It’s become clear that maintaining gut health is a cornerstone of female wellness, playing a pivotal role in the intricate machinery that governs our overall health and wellbeing.
Despite its significance, it is an area often neglected as many focus on the more ‘visible’ areas of their wellness.
However, the recognition of gut health's impact on everything from our immune system to our mental health has steadily grown, prompting an urgent call for a more comprehensive approach to nurture this vital aspect of our health.
We’re breaking down everything you need to know about prebiotics and probiotics, to discover how they can improve your overall health.
The growing popularity of probiotics and prebiotics
The popularity of probiotics and prebiotics is on the rise as a growing body of research suggests that a healthy gut microbiome is linked to overall health, and probiotics can play a role in maintaining this balance.
Understanding the Gut Microbiome
What is the Gut Microbiome?
The gut microbiome is a term that refers to the vast and complex community of microorganisms, including bacteria, fungi, viruses, and others, that reside within our digestive tract.
This microbial ecosystem comprises trillions of tiny inhabitants, outnumbering the cells in our bodies and encapsulating an unimaginable diversity of species.
It's essentially a bustling city of microbes living within us, with each microbe having a specific function that contributes to the health and functioning of our bodies.
These microorganisms coexist with us in a symbiotic relationship, forming a delicate balance that is pivotal for our health and wellness.
These microbes aid in digestion by breaking down the food particles we can't digest ourselves, producing vital nutrients, such as Vitamin K and some B vitamins.
Introduction to Prebiotics and Probiotics
What are Prebiotics?
Prebiotics are a type of dietary fibre that the human body is unable to digest.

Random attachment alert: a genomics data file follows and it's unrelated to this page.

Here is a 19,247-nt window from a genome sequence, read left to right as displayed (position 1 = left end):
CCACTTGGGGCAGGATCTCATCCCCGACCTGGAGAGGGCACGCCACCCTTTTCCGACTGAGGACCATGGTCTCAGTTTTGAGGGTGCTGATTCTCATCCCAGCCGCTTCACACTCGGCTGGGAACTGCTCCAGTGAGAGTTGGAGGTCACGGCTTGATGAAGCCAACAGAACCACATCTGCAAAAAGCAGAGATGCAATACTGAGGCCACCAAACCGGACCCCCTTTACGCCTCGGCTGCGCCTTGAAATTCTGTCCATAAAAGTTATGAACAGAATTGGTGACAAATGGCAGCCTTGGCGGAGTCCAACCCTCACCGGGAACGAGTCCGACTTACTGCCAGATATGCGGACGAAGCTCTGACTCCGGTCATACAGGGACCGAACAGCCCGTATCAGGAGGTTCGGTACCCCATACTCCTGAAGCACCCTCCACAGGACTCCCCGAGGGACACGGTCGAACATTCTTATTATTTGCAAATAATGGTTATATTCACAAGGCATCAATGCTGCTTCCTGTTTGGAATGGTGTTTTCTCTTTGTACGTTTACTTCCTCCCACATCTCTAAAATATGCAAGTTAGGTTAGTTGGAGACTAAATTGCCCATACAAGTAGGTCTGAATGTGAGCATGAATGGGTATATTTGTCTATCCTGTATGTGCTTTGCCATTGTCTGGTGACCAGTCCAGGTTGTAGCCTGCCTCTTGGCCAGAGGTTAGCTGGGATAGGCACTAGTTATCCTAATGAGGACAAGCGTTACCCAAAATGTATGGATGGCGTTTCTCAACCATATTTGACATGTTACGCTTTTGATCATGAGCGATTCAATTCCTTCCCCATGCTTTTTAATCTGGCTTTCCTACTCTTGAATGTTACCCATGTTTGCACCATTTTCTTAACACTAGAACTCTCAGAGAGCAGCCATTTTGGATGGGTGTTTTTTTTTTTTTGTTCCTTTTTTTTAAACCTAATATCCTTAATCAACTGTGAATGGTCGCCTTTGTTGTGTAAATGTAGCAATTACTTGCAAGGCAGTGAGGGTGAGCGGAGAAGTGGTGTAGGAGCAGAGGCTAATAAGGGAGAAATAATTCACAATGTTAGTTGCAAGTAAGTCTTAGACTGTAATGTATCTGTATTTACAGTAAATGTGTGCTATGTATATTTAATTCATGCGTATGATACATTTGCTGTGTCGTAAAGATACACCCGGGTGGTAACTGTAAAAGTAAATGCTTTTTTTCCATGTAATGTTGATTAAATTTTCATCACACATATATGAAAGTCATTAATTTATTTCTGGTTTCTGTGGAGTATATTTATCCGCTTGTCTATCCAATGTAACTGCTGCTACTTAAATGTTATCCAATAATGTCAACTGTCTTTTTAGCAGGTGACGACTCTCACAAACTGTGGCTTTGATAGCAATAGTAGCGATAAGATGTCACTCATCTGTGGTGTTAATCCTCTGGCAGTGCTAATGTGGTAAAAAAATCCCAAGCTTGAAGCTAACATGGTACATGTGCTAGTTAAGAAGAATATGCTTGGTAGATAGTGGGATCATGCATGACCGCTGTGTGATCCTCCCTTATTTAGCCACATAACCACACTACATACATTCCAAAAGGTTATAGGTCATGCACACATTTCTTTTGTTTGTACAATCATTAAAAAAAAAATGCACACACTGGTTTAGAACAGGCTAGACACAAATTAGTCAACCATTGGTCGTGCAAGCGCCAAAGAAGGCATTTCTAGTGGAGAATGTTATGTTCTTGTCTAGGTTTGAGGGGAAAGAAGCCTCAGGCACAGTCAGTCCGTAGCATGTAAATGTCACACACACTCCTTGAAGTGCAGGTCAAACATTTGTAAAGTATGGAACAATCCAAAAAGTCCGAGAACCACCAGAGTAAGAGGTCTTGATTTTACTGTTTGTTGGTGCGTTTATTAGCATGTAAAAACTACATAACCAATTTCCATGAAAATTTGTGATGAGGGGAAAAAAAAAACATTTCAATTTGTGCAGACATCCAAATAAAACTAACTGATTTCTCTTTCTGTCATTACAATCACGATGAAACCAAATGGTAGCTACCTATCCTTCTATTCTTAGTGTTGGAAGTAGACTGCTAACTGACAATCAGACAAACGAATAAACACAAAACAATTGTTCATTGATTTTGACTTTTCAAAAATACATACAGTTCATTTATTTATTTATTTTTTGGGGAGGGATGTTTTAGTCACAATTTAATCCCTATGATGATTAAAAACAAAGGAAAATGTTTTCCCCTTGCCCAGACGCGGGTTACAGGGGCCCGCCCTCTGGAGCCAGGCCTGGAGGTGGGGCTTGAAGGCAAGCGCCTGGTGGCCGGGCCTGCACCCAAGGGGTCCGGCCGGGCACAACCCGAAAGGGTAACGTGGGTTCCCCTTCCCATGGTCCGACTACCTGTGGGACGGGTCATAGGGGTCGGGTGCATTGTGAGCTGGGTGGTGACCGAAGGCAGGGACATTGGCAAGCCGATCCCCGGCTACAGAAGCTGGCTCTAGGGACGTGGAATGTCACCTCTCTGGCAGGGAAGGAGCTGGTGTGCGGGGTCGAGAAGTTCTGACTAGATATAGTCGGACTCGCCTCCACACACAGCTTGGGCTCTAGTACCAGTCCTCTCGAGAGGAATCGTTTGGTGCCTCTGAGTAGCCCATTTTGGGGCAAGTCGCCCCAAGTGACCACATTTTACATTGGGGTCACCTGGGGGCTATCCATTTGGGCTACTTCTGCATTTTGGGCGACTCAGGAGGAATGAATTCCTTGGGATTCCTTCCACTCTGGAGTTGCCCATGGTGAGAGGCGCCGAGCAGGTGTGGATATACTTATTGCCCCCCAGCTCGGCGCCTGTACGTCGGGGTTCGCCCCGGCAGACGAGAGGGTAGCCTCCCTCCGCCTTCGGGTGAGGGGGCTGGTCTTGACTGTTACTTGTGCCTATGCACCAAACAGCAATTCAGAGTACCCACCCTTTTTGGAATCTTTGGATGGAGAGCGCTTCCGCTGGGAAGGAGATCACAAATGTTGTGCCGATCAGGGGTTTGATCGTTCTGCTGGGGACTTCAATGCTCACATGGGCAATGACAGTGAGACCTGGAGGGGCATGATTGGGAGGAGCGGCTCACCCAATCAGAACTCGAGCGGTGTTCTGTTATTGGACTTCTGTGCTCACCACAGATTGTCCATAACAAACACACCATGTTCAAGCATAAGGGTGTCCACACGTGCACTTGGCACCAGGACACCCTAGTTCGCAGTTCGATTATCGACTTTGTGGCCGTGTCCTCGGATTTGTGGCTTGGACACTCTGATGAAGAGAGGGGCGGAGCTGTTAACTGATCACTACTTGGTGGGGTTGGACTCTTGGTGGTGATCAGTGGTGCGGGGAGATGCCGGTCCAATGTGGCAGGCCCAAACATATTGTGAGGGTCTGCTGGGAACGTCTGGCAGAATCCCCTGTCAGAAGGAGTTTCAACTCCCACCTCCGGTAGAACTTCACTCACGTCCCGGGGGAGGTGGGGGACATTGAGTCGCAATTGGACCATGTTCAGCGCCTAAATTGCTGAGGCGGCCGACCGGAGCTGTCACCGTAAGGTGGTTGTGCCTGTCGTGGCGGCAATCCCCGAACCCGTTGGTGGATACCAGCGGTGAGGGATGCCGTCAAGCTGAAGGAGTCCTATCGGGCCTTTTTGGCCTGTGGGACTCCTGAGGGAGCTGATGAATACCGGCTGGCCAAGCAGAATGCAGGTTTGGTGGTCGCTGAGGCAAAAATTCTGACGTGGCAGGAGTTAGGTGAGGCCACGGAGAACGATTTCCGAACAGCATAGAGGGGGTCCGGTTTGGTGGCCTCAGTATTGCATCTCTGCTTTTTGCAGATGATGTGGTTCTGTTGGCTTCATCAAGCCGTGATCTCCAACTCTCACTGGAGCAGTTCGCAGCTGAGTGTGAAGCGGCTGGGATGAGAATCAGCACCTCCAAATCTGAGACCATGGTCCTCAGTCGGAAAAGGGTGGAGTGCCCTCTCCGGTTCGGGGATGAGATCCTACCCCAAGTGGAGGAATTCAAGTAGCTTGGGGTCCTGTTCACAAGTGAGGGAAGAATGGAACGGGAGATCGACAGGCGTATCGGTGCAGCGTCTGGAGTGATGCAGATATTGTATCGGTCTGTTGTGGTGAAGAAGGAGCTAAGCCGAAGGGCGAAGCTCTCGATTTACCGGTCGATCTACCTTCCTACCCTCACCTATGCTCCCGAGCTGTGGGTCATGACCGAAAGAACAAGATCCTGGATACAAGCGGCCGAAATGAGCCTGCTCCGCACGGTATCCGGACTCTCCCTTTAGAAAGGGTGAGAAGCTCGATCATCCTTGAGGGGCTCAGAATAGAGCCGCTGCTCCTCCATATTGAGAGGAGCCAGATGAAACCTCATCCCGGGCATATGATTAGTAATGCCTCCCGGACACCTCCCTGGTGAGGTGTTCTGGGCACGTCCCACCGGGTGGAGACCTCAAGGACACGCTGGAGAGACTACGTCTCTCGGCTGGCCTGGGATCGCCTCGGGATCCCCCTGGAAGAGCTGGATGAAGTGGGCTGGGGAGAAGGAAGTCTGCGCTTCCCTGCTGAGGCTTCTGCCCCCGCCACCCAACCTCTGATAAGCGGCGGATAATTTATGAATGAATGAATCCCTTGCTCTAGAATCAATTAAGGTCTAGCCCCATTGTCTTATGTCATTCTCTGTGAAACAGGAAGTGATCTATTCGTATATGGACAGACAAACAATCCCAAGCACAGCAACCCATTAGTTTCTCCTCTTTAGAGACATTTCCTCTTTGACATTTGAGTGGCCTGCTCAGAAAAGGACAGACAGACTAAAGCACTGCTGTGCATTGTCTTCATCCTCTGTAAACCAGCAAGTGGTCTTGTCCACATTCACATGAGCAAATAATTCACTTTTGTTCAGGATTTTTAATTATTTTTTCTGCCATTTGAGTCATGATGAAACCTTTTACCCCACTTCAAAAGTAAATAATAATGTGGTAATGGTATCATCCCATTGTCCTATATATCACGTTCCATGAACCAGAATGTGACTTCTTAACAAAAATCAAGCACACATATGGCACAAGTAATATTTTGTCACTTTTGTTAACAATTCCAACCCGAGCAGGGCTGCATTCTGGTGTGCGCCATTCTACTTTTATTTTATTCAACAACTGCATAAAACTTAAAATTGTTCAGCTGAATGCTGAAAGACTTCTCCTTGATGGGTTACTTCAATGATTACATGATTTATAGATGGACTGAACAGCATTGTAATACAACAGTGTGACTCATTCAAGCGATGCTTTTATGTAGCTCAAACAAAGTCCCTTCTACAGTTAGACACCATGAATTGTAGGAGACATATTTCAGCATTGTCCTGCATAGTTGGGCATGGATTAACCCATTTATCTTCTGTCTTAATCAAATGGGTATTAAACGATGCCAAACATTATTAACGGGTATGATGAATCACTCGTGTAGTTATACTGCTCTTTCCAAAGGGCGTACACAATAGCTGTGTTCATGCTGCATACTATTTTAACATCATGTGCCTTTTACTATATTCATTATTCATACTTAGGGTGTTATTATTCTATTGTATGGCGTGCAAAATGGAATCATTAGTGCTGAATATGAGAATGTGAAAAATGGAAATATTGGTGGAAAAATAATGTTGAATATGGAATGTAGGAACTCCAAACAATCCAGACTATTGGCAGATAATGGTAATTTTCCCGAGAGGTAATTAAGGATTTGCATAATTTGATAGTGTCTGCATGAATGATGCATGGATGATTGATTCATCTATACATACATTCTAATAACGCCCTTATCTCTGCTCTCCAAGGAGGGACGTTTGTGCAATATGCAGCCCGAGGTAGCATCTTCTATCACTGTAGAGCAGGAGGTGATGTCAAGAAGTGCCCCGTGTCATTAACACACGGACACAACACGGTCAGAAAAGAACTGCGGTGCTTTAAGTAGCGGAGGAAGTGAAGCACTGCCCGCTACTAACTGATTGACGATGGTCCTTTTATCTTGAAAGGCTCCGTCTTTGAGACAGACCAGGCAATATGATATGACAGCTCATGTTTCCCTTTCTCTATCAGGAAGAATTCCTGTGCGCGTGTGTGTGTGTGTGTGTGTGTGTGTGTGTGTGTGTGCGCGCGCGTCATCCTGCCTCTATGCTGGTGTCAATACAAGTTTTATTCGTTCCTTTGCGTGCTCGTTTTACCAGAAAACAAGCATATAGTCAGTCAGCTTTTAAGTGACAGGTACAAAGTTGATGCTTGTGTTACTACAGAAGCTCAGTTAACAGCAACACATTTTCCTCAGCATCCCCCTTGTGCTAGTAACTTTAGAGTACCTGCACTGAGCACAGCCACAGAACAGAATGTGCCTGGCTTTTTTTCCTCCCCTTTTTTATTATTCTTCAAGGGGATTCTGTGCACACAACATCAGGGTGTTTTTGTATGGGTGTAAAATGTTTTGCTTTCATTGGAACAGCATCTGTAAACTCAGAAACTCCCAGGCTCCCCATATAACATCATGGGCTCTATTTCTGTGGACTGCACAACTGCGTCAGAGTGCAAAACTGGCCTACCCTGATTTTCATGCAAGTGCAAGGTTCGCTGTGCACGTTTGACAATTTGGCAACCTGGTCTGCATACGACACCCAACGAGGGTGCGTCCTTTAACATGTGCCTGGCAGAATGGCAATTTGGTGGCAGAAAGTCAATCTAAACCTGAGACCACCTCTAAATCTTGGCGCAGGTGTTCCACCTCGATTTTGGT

They serve as food for the beneficial bacteria in our gut, fostering a healthy gut microbiome.
Prebiotics are found in various foods, including whole grains, bananas, onions, and garlic.
When were Prebiotics discovered?
The concept of prebiotics was first introduced in 1995 by Glenn Gibson and Marcel Roberfroid.
Over the years, the understanding of prebiotics has evolved with ongoing scientific research.
What are Probiotics?
Probiotics, on the other hand, are live bacteria and yeasts that are beneficial to our health, particularly the digestive system.
They replenish the good bacteria in our gut, helping maintain a balanced gut microbiome.
Probiotics are commonly found in fermented foods like yoghurt, kimchi, and sauerkraut - you’ll also find them in Free Soul’s Probiotic Supplement.
What is the best way to take Probiotics?
As mentioned, probiotics can be found in a range of different fermented foods. But, the easiest way to make sure you’re getting the right amount of probiotics daily is by taking a daily capsule.
The FS probiotic capsules contain 16 strains of gut-friendly bacteria, in one single advanced, easy to consume capsule.
When were Probiotics discovered?
The concept of probiotics has been around for a long time, but it was Russian scientist and Nobel laureate, Elie Metchnikoff who is often credited with first suggesting (in the early 20th century) that consuming beneficial bacteria could have a positive impact on health.
Metchnikoff proposed this idea around 1907, when he published a paper suggesting that the long lives of Bulgarian peasants could be a result of their consumption of fermented milk products.
Key Differences between Prebiotic and Probiotic
Prebiotics and probiotics both support gut health but in different ways.
While prebiotics are non-digestible food that nourishes the good bacteria in our gut, probiotics are live good bacteria that replenish the gut microbiome.
Prebiotics are naturally resistant to stomach acid, heat, and cold, while probiotics can be sensitive to these conditions, making their delivery to the gut more challenging.
Together, prebiotics and probiotics form a dynamic duo for gut health, with prebiotics 'feeding' probiotics, thus fostering a robust and healthy microbiome.
It's important to include both in your diet to fully support your gut health.
The Health Benefits of Prebiotics
How Prebiotics Improve Gut Health
Prebiotics play a crucial role in fostering a healthy gut microbiome.
By nourishing the beneficial bacteria, prebiotics help maintain balance in the gut, aiding digestion, and promoting regular bowel movements.